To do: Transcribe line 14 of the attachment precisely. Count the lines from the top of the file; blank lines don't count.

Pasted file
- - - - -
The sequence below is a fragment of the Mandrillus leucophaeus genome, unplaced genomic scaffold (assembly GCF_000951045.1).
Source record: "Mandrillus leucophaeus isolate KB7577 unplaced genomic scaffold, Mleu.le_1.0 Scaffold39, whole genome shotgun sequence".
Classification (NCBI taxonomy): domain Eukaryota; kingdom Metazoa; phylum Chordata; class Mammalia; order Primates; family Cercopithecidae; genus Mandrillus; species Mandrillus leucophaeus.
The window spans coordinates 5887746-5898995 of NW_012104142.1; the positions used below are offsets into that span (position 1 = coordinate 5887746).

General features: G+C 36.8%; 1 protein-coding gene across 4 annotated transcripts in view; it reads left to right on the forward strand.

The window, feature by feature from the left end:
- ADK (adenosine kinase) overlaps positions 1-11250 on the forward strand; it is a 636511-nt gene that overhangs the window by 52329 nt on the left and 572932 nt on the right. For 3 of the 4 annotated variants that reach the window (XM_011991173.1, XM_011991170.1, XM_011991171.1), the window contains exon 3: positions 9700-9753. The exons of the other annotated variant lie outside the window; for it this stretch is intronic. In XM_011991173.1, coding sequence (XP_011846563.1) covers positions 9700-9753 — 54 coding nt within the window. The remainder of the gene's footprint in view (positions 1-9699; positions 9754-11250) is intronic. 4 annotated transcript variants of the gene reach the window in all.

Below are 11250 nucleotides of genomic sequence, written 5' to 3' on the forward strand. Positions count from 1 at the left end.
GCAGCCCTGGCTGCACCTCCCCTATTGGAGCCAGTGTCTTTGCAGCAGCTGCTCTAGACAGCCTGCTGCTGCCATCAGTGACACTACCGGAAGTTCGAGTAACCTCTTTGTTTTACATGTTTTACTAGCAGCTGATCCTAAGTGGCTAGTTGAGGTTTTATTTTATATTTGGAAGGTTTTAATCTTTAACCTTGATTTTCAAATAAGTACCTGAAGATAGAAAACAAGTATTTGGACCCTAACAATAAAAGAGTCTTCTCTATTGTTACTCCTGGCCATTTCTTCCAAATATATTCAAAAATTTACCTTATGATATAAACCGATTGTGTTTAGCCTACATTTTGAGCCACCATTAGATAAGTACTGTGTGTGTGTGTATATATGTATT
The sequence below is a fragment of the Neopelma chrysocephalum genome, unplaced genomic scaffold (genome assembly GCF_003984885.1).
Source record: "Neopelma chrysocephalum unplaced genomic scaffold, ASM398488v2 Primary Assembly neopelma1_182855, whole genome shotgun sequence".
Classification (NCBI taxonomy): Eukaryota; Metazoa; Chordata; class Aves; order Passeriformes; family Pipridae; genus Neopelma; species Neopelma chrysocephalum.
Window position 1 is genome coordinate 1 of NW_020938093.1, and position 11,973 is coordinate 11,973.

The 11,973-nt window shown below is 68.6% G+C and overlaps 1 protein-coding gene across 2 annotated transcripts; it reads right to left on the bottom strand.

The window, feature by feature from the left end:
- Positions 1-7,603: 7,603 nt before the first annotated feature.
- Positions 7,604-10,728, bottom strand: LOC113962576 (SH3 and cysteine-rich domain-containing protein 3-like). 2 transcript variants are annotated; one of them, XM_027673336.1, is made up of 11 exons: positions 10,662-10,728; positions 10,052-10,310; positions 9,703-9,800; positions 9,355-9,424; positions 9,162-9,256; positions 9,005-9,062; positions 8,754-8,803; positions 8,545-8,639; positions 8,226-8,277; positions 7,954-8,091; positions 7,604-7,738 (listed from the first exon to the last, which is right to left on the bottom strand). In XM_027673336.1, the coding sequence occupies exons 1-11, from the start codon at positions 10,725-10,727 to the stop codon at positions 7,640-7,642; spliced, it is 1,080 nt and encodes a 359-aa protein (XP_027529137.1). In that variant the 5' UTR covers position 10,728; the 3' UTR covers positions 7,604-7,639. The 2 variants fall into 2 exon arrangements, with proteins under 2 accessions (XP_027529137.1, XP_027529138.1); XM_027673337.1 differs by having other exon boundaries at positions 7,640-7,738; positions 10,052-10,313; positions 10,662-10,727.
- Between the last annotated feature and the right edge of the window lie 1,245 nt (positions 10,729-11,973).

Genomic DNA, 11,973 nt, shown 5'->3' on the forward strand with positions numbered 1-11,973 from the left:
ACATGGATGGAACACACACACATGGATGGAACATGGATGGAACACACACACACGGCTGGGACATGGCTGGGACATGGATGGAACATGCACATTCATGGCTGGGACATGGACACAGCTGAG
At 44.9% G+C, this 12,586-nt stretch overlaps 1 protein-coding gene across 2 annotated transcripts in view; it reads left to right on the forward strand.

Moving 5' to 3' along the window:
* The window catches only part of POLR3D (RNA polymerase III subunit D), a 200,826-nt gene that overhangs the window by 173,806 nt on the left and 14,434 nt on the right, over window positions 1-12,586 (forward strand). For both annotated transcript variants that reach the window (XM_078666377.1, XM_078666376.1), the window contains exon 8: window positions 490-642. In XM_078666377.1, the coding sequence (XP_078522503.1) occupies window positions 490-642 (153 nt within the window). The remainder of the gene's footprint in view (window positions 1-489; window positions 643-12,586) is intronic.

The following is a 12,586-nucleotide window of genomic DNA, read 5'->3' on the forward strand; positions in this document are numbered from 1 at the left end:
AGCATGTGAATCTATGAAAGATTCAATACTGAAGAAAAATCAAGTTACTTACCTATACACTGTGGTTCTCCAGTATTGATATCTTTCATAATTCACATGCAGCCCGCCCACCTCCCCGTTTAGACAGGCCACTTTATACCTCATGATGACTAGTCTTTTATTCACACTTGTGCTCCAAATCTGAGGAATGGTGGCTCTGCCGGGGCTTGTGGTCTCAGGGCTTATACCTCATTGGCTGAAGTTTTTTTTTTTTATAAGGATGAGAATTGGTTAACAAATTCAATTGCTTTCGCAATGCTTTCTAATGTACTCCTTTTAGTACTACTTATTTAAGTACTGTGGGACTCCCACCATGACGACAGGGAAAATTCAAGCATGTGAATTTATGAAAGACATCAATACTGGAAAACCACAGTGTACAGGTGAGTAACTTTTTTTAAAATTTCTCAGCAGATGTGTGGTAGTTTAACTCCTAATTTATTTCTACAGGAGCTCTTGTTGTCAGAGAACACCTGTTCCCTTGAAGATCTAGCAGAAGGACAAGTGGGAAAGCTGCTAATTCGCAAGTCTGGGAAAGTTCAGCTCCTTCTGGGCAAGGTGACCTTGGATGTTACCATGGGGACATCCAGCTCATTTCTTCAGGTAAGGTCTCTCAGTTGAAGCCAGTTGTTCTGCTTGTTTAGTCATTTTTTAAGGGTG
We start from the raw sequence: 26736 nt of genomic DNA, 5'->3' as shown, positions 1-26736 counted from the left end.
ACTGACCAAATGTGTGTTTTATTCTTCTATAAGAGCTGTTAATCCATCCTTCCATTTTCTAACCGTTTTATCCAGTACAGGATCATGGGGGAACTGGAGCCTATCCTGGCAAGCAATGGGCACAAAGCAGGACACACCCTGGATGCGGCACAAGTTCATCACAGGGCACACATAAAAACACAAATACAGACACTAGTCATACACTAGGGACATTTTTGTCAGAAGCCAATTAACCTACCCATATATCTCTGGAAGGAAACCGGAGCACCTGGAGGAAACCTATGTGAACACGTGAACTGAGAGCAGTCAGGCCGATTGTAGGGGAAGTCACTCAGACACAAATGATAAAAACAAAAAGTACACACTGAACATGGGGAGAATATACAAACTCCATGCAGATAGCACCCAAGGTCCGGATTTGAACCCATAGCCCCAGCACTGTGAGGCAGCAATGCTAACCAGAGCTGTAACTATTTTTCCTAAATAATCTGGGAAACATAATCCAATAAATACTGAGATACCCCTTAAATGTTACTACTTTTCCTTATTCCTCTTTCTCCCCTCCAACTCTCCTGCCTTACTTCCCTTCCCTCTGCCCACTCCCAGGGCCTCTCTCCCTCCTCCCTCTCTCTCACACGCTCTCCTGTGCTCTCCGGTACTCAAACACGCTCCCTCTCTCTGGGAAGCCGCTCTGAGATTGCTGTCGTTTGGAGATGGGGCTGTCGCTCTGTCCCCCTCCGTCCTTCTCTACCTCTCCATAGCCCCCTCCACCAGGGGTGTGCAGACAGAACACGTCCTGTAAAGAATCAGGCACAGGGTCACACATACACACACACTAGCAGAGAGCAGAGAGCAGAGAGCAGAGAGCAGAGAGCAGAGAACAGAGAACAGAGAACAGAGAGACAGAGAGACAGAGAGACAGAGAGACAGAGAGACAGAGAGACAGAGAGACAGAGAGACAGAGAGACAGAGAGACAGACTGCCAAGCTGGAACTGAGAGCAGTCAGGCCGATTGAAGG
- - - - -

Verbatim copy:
The 11,973-nt window shown below is 68.6% G+C and overlaps 1 protein-coding gene across 2 annotated transcripts; it reads right to left on the bottom strand.